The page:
An Auckland man who helped his wife die was her "hero" and ending her suffering from multiple sclerosis was a "courageous" act, his lawyer has told a court.
Evans James Mott, 61, was discharged without conviction in the High Court at Auckland this morning after he pleaded guilty to a charge of aiding and abetting the suicide of Rosemary Mott, who died at her home in Paritai Dr, Orakei, on December 28 last year.
A packed public gallery of right-to-die advocates applauded when Justice Patricia Courtney announced Mott would not face a penalty.
Rosie was suffering from an aggressive form of multiple sclerosis that gave her tremors, making it hard for her to feed herself, incontinence, and made it hard to walk.
She resolved to take her life in 2010.
Mansfield said Rosie needed someone who would listen to her, help her, and not betray her by reporting her to authorities.
He asked the court to consider what it must have been like for Mott to have to say goodbye to his wife and leave the house while she took her life, so he could not be charged in relation to the death.
Mr Mott's own words state the case for euthanasia law: 'Rosie should not have died alone':
"For Rosie to be that sick and to die alone by her own hand, that's not right. Our family should have been around her to say goodbye."
As a result of the court case, Evans has become the reluctant public face of the campaign to legalise euthanasia.
He advocates that New Zealand should allow euthanasia by a medical professional, as in some Scandinavian countries, and subject to tight controls.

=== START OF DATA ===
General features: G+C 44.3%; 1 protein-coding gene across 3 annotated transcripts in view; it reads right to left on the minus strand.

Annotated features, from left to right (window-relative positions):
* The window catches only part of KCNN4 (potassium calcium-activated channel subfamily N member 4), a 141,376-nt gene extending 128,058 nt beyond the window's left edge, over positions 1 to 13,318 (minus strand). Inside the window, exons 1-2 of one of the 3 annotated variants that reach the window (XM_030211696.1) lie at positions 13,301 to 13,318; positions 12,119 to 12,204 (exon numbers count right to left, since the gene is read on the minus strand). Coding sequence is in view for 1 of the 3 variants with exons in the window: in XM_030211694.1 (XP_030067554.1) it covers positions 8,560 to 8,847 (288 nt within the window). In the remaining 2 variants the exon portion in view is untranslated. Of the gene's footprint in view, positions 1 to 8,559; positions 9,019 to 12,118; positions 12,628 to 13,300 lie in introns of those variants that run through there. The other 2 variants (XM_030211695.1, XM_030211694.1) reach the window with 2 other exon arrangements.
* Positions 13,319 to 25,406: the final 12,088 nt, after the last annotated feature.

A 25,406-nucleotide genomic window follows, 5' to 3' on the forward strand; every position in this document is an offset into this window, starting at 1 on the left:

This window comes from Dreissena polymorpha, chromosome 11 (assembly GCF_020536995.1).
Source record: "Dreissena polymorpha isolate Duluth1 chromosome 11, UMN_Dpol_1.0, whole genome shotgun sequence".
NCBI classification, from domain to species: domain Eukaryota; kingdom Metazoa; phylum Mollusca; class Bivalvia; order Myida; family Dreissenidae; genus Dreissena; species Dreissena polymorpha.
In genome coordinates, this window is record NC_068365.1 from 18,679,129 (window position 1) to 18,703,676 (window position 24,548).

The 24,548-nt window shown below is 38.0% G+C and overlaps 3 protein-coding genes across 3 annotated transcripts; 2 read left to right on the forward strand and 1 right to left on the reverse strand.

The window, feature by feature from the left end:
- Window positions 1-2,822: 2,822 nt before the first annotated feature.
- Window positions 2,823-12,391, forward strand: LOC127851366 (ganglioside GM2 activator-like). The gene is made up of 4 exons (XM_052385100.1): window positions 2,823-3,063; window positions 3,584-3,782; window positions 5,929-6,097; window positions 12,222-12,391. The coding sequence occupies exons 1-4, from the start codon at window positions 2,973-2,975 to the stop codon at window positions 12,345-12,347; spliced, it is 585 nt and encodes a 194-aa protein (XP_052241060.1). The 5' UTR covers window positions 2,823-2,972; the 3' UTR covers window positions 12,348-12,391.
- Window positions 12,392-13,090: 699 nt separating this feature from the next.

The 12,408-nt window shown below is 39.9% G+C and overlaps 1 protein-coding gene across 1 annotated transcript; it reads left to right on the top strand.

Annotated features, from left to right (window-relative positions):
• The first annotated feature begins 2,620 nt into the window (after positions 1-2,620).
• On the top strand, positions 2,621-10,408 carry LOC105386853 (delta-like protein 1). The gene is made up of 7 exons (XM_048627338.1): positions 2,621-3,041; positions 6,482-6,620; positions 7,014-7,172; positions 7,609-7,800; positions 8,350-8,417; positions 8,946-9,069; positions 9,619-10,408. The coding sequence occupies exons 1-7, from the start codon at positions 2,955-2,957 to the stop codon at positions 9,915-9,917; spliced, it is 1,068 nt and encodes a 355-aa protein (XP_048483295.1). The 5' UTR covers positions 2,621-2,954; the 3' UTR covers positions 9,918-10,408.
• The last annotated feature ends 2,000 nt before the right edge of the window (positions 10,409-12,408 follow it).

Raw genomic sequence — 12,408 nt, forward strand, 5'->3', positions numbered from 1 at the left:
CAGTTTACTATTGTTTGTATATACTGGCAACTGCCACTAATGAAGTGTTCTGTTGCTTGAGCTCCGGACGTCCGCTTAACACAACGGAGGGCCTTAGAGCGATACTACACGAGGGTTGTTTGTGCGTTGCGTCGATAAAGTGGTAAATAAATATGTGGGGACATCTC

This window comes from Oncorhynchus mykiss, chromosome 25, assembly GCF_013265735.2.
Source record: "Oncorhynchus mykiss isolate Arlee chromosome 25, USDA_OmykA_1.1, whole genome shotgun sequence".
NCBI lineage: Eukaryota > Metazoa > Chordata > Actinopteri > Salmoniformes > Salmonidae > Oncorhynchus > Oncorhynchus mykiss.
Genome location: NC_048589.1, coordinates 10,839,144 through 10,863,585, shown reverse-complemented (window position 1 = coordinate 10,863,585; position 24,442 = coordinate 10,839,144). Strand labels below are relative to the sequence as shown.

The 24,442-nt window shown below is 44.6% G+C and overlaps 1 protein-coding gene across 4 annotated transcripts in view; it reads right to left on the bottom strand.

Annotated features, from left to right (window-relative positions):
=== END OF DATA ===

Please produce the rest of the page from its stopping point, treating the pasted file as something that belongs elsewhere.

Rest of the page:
"Imagine if you had a dog which was old, can hardly walk and in constant pain. The SPCA would charge you with animal cruelty. If you can be merciful to an animal and put them down, why does society say no when it's a family member? The system is flawed.
Evans rejects the assertion of those who oppose moves to legalise euthanasia.
"I have the right to choose for me and equally those people have the right to choose for themselves. Just as I have no right to choose for them".
I really can be a bit thick at times, or rather, I pay scant attention to the workings of Parliament because what goes on there makes me so angry, but anyway, after a Twitter discussion with MP Maryan Street - who on this issue is excellent - I now find out that her Euthanasia Bill is only one of 60 Bills in the ballot, and may never come up. So on top of all the other problems with our social democracies, now I have to add morality by raffle.
Anyway, the final ignominy on this issue is that to get this legislation up for vote, even, and have control of my death, I would have to vote Labour, who want complete control of my life, via my wallet, while I'm living.
In the face of contradictory nonsense like this, we need a Western Spring.